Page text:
Opinion

The future for travel marketers? Use artificial intelligence just like Netflix

Ahead of his panel discussion at Mumbrella Asia's upcoming Travel Marketing Summit on April 16 in Singapore, ACI HR's Andrew Chan examines the next frontiers of artificial intelligence in the travel industry

Artificial intelligence emerged as discipline back as early as 1956, but it only moved beyond the domain of science fiction over the last two decades.

For the travel industry, the technology really came into its own when consumers stopped referring to travel books and instead turned to blogs and review sites. First on their desktops and then on their smartphones for destination guidance. That was around the mid-2000s. From then on, everything from flights and hotels to ‘experience’ booking has migrated away from human travel agents onto the internet-sphere. And this really was only the start of the evolution.

The daily routine of chatbots

Today, the most obvious and frequently-used piece of AI technology in the travel sector is chatbots. They have been employed to help with the essential function of booking confirmations. But it now goes beyond just automated emails.

For instance, the Dutch airline KLM introduced ‘Blue Bot’ on both Facebook Messenger and Google Home. BB is self-learning and can adapt to any systems. It helps you through the entire booking process. Travellers can also look for information instead of having to go through a search engine.

Human (almost) conversation is a welcome method of engagement for consumers used to the stale routine of search engines and comparison websites.  As such it is no surprise that people treat chatbots in a remarkably humane manner, sending thank you notes and emojis to signify their appreciation. Human expectations can shift rapidly so if KLM starts offering such a valuable service, it will surely trigger other airlines to follow suit.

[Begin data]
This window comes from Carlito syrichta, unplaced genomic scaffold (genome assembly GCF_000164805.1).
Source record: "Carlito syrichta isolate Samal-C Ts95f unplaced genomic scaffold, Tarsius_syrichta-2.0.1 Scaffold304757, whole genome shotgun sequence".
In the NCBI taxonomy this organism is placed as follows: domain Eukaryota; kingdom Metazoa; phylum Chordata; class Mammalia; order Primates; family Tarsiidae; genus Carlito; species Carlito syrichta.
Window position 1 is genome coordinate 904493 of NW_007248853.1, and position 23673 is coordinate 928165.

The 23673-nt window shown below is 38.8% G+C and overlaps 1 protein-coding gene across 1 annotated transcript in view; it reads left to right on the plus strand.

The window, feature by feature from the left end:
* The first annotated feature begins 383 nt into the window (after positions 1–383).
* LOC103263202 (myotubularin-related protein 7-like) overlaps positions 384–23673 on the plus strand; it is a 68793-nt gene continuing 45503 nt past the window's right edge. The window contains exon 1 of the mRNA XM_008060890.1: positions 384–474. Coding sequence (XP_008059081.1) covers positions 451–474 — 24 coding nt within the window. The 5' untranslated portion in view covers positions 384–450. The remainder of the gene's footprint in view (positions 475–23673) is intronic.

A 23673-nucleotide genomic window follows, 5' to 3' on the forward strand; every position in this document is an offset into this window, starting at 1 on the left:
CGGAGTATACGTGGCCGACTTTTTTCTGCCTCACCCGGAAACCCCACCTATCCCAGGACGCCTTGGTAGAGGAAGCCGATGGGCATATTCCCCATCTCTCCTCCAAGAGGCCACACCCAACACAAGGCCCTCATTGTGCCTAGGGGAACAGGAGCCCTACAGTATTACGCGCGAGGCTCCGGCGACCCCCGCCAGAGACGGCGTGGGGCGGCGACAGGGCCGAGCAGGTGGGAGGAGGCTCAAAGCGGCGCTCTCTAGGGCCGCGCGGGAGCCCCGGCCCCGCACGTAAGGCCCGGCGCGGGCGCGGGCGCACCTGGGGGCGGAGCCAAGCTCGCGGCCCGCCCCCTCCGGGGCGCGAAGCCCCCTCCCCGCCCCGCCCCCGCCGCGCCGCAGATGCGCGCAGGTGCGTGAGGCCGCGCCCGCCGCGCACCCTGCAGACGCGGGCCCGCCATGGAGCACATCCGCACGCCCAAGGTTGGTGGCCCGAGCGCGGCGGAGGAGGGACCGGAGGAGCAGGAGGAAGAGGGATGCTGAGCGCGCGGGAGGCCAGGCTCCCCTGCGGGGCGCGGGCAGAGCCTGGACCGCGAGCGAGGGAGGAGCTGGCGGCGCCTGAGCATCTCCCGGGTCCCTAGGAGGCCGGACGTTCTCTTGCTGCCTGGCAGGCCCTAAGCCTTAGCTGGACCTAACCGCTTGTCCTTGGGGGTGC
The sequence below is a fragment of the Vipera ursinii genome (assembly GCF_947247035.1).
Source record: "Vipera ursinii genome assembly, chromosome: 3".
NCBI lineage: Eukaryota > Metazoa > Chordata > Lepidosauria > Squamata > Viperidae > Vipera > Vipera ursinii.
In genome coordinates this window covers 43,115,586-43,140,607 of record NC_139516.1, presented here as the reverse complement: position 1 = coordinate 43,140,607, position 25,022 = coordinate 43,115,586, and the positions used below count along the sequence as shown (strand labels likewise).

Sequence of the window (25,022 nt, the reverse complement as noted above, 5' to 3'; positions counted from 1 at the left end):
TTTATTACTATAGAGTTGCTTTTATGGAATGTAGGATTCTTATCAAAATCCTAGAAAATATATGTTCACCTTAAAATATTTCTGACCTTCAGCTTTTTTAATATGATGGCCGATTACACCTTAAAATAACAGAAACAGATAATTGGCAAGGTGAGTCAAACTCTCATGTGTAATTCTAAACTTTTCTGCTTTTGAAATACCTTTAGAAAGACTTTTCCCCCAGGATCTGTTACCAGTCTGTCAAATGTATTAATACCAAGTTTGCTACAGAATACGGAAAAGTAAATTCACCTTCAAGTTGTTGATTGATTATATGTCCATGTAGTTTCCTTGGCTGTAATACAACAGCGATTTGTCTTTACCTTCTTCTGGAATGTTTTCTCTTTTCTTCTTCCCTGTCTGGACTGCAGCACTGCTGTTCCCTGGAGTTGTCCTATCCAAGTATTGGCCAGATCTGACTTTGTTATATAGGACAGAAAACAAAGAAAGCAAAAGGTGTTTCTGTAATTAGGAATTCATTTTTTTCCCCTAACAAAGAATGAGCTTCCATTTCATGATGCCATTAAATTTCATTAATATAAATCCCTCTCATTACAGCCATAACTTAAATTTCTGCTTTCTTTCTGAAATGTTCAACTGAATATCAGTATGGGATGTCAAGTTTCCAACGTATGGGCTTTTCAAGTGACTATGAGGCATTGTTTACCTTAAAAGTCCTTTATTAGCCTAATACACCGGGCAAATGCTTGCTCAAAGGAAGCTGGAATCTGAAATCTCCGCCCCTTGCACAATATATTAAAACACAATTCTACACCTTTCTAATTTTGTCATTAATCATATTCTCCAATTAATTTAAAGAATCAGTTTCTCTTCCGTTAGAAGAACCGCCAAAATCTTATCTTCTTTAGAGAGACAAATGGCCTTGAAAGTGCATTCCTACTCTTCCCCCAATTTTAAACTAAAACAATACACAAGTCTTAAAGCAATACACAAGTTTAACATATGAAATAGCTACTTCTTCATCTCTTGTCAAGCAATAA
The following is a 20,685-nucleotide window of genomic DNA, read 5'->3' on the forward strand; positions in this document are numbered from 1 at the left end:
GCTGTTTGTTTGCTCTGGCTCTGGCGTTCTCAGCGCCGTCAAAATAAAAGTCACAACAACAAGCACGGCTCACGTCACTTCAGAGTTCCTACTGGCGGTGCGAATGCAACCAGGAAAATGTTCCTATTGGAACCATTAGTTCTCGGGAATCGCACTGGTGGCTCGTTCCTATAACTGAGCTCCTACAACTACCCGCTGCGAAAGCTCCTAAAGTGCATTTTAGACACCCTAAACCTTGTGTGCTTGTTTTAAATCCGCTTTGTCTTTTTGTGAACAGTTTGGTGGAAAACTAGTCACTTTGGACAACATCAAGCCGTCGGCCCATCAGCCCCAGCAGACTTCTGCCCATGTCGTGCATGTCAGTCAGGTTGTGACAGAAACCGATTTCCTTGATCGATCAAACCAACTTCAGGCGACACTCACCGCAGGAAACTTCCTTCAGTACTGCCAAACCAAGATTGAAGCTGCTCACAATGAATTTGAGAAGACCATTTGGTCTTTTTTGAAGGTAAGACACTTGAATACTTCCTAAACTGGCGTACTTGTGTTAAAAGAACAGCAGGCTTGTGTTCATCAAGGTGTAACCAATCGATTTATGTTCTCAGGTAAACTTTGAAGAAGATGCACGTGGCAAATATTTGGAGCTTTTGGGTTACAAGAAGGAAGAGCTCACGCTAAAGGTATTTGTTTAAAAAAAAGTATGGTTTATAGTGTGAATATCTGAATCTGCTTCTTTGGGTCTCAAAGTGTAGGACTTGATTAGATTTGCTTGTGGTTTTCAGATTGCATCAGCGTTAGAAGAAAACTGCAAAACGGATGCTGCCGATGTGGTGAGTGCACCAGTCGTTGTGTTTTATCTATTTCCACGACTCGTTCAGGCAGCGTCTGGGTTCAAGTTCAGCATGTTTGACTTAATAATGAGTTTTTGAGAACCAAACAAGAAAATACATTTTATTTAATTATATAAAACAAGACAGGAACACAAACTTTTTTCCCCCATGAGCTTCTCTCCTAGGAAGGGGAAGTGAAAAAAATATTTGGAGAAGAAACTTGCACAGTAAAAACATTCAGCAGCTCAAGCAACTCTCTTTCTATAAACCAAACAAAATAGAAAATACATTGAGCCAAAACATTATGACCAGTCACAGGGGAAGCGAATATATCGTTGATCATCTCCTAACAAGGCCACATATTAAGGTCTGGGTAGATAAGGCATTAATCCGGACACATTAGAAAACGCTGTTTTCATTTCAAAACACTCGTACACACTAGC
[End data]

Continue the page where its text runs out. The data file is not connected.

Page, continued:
This is where we are at now in the travel industry. We can apply this to airlines as well as the hotel industry, and it is only a matter of two-to-three years before the major players start to fully embrace this mode of operation.

Next on board: Travel personalisation

If those in the travel industry want to impress their clients, then they will have to learn from the online entertainment industry. The next frontier of AI should be personalisation. As an example, we witnessed the Mayon volcanic eruption on January 23 this year. It forced the cancellation of flights in the Philippines.

Such unexpected events present the perfect opportunity for travel companies to impress customers. Put yourself in their shoes. If you have taken one week of holiday to visit the Mayon rice terraces and your flights were cancelled suddenly, this would usually mark the end of the trip. Over before it even started. But, what if your airline were smart enough to suggest another location based on your previous online activities and put forward Vietnam instead?

The next flight out would be one hour after your current flight and you are provided with this alternative even as you are informed of the disappointing news. Your hotel’s chatbot picked up the details from ChannelNews Asia and had redirected your stay from the Philippines to Vietnam instead. In an instant, the disappointment gives way to hope and a new-found respect for the airline and hotel involved.

Taking inspiration from Netflix

We know that Netflix is the undisputed leader on this in the video streaming industry. The company recently hit $100 billion of market capitalisation when it announced that it had added two million subscribers in the last quarter of 2017. While investors are happy that Netflix is pouring billions into content creation to add new clients, the real secret of its success lies in its content personalisation and recommendation service.

Harvard Business Review has noted how Netflix has managed to perfect the AI recommendation engine based on its customers viewing habits. 

Travel disruption prepares for take-off

So the future is unknown. We might not be able to pinpoint exactly which AI application will resonate. But tech disruption is the perfect opportunity for innovative travel companies to set themselves apart from the competition. If you are not at the forefront of change, then be prepared for AI start-ups to invade your space – just in the same way that Instagram replaced Kodak.

Andrew Chan is the founder and CEO of ACI HR. He will be speaking at Mumbrella Asia’s inaugural Travel Marketing Summit in Singapore on April 16

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